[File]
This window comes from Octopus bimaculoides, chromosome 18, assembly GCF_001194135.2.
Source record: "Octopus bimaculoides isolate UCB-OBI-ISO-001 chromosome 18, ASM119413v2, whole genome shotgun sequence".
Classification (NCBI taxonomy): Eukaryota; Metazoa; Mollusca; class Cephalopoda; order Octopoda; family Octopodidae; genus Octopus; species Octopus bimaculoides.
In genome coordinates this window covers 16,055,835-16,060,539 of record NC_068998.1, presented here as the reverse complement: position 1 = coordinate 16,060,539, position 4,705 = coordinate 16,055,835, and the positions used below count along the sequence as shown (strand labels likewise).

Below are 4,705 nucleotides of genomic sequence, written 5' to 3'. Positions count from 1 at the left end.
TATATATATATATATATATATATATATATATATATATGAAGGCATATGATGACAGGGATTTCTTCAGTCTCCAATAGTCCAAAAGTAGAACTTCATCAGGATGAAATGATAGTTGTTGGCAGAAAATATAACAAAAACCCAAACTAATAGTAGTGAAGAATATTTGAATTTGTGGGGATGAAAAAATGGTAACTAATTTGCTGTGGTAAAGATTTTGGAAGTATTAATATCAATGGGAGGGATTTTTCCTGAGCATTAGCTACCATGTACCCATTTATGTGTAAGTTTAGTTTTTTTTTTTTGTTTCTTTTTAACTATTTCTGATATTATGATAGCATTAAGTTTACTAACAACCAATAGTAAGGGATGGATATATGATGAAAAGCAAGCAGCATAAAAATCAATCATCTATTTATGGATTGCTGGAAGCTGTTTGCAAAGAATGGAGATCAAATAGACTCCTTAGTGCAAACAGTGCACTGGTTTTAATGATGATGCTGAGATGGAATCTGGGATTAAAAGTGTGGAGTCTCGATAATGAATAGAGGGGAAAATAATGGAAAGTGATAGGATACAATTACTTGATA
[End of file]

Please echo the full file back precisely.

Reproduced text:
This window comes from Octopus bimaculoides, chromosome 18, assembly GCF_001194135.2.
Source record: "Octopus bimaculoides isolate UCB-OBI-ISO-001 chromosome 18, ASM119413v2, whole genome shotgun sequence".
Classification (NCBI taxonomy): Eukaryota; Metazoa; Mollusca; class Cephalopoda; order Octopoda; family Octopodidae; genus Octopus; species Octopus bimaculoides.
In genome coordinates this window covers 16,055,835-16,060,539 of record NC_068998.1, presented here as the reverse complement: position 1 = coordinate 16,060,539, position 4,705 = coordinate 16,055,835, and the positions used below count along the sequence as shown (strand labels likewise).

Below are 4,705 nucleotides of genomic sequence, written 5' to 3'. Positions count from 1 at the left end.
TATATATATATATATATATATATATATATATATATATGAAGGCATATGATGACAGGGATTTCTTCAGTCTCCAATAGTCCAAAAGTAGAACTTCATCAGGATGAAATGATAGTTGTTGGCAGAAAATATAACAAAAACCCAAACTAATAGTAGTGAAGAATATTTGAATTTGTGGGGATGAAAAAATGGTAACTAATTTGCTGTGGTAAAGATTTTGGAAGTATTAATATCAATGGGAGGGATTTTTCCTGAGCATTAGCTACCATGTACCCATTTATGTGTAAGTTTAGTTTTTTTTTTTTGTTTCTTTTTAACTATTTCTGATATTATGATAGCATTAAGTTTACTAACAACCAATAGTAAGGGATGGATATATGATGAAAAGCAAGCAGCATAAAAATCAATCATCTATTTATGGATTGCTGGAAGCTGTTTGCAAAGAATGGAGATCAAATAGACTCCTTAGTGCAAACAGTGCACTGGTTTTAATGATGATGCTGAGATGGAATCTGGGATTAAAAGTGTGGAGTCTCGATAATGAATAGAGGGGAAAATAATGGAAAGTGATAGGATACAATTACTTGATA